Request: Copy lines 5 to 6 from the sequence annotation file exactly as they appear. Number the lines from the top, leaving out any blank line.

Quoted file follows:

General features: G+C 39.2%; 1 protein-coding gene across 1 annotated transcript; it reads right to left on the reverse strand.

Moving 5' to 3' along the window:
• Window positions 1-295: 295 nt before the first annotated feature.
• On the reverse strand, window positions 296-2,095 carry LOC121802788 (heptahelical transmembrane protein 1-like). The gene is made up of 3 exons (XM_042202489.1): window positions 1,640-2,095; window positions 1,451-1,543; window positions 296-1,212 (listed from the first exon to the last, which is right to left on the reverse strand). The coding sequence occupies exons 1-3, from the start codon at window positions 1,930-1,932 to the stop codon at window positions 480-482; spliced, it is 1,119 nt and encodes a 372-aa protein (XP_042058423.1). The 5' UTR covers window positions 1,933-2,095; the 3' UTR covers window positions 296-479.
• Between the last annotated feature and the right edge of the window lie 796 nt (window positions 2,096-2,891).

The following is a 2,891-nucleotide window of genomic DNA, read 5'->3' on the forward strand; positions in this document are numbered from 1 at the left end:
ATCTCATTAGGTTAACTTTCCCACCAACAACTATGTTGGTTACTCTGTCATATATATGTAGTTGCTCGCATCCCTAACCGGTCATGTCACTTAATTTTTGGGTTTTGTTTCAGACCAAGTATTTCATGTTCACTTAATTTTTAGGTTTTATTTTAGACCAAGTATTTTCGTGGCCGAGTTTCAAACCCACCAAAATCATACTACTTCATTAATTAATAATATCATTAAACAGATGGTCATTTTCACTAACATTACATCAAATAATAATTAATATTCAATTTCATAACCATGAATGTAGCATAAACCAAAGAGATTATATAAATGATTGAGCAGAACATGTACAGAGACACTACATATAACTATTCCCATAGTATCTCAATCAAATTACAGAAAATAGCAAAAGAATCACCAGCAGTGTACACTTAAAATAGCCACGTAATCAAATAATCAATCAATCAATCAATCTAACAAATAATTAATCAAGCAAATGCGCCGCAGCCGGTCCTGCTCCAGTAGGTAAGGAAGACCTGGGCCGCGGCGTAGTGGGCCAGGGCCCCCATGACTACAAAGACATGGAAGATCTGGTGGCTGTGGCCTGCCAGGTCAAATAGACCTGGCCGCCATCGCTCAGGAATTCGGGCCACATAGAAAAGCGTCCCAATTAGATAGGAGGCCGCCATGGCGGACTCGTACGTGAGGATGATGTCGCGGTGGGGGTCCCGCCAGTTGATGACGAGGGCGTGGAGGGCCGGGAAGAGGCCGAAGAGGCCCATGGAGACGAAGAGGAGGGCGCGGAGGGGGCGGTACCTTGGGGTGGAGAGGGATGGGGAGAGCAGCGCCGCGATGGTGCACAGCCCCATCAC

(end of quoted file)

• Between the last annotated feature and the right edge of the window lie 796 nt (window positions 2,096-2,891).

The following is a 2,891-nucleotide window of genomic DNA, read 5'->3' on the forward strand; positions in this document are numbered from 1 at the left end: